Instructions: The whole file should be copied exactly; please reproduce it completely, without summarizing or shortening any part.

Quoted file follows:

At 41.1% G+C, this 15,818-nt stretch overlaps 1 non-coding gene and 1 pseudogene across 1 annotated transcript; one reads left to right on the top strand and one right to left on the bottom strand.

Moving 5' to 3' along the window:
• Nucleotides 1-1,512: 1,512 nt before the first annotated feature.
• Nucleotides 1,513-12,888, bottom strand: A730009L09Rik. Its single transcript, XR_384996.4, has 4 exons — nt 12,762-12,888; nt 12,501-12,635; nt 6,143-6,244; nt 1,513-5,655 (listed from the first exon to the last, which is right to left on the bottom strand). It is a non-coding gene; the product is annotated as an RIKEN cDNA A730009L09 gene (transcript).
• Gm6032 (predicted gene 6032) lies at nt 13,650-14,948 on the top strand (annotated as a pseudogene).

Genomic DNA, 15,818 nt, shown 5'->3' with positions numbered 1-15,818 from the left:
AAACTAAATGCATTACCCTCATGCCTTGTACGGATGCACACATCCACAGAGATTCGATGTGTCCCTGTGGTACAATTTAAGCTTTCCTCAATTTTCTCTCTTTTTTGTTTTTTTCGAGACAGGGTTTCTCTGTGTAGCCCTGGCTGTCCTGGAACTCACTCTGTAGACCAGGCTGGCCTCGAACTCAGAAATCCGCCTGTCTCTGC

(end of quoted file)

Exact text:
At 41.1% G+C, this 15,818-nt stretch overlaps 1 non-coding gene and 1 pseudogene across 1 annotated transcript; one reads left to right on the top strand and one right to left on the bottom strand.

Moving 5' to 3' along the window:
• Nucleotides 1-1,512: 1,512 nt before the first annotated feature.
• Nucleotides 1,513-12,888, bottom strand: A730009L09Rik. Its single transcript, XR_384996.4, has 4 exons — nt 12,762-12,888; nt 12,501-12,635; nt 6,143-6,244; nt 1,513-5,655 (listed from the first exon to the last, which is right to left on the bottom strand). It is a non-coding gene; the product is annotated as an RIKEN cDNA A730009L09 gene (transcript).
• Gm6032 (predicted gene 6032) lies at nt 13,650-14,948 on the top strand (annotated as a pseudogene).

Genomic DNA, 15,818 nt, shown 5'->3' with positions numbered 1-15,818 from the left:
AAACTAAATGCATTACCCTCATGCCTTGTACGGATGCACACATCCACAGAGATTCGATGTGTCCCTGTGGTACAATTTAAGCTTTCCTCAATTTTCTCTCTTTTTTGTTTTTTTCGAGACAGGGTTTCTCTGTGTAGCCCTGGCTGTCCTGGAACTCACTCTGTAGACCAGGCTGGCCTCGAACTCAGAAATCCGCCTGTCTCTGC